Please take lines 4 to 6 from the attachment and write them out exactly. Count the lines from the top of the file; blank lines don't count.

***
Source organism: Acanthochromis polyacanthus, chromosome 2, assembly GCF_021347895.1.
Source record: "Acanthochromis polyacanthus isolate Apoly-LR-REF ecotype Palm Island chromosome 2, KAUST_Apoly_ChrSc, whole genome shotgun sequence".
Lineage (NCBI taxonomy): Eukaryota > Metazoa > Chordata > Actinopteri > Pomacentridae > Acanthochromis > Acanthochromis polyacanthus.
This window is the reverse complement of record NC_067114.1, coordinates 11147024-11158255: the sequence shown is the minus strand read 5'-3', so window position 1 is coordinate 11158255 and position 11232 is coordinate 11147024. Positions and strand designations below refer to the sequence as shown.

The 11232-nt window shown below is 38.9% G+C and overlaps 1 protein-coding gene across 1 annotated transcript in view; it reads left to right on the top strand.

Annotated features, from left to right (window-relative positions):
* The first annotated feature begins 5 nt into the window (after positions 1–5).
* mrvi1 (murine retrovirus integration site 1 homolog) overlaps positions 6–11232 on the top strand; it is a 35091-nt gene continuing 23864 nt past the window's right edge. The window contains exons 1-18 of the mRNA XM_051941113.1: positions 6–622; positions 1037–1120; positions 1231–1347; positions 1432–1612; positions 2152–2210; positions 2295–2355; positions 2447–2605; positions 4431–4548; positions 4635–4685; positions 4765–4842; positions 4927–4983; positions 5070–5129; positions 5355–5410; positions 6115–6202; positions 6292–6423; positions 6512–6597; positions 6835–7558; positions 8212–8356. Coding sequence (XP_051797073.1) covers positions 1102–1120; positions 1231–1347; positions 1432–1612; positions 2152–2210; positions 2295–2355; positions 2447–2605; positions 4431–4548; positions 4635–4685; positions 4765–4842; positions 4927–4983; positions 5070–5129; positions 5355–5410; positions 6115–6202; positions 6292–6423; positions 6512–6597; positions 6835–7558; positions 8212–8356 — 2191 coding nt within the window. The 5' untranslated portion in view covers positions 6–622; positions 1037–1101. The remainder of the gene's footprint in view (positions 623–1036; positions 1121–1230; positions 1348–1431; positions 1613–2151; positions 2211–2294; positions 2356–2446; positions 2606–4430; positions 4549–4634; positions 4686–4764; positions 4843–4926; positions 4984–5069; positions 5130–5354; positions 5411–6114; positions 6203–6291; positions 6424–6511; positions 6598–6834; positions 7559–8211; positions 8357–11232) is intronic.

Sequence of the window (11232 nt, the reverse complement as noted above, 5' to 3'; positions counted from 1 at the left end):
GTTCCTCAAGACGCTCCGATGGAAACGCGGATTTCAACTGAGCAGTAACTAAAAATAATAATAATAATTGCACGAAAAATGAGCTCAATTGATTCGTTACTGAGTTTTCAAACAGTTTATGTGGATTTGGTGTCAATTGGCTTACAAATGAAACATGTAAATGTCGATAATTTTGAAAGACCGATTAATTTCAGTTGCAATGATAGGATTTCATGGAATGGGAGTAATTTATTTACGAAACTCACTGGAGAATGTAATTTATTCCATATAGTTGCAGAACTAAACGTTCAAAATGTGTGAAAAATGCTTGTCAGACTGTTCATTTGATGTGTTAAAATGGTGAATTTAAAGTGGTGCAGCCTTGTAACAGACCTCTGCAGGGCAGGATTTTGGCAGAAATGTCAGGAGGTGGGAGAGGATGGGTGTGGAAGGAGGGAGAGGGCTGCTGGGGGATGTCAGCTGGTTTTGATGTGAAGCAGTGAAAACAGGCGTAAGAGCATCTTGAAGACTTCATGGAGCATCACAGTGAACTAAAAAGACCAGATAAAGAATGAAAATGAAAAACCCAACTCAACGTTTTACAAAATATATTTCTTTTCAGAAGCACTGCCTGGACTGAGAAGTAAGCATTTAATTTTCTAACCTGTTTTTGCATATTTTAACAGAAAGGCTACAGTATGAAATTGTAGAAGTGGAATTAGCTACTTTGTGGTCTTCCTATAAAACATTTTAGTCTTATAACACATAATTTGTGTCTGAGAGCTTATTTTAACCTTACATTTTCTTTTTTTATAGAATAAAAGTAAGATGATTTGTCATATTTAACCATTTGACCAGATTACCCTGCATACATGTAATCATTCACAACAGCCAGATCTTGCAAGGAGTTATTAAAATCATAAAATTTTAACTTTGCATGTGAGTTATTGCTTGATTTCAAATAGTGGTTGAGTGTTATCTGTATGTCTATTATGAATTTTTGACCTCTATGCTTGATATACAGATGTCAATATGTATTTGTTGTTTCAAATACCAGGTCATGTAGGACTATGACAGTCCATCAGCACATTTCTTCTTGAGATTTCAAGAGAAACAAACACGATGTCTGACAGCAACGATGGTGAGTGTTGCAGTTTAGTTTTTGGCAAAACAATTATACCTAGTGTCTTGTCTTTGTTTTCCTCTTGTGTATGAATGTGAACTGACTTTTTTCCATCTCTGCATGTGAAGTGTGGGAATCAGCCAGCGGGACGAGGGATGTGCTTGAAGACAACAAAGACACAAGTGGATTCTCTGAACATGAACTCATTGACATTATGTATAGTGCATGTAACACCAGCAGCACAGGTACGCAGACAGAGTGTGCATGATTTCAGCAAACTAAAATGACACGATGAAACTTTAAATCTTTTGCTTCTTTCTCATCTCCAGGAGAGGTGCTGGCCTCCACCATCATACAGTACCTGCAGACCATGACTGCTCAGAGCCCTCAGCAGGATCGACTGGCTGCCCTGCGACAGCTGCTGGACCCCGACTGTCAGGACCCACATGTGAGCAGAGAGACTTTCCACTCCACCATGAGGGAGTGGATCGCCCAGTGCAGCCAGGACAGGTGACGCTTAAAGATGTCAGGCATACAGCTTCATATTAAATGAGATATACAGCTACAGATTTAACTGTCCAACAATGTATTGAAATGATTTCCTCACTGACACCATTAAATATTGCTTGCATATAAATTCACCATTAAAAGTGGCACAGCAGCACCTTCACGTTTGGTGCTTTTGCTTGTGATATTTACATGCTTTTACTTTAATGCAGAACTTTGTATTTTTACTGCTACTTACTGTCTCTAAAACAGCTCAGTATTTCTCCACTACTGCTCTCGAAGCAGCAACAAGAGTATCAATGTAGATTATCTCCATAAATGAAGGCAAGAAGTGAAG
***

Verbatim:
This window is the reverse complement of record NC_067114.1, coordinates 11147024-11158255: the sequence shown is the minus strand read 5'-3', so window position 1 is coordinate 11158255 and position 11232 is coordinate 11147024. Positions and strand designations below refer to the sequence as shown.

The 11232-nt window shown below is 38.9% G+C and overlaps 1 protein-coding gene across 1 annotated transcript in view; it reads left to right on the top strand.

Annotated features, from left to right (window-relative positions):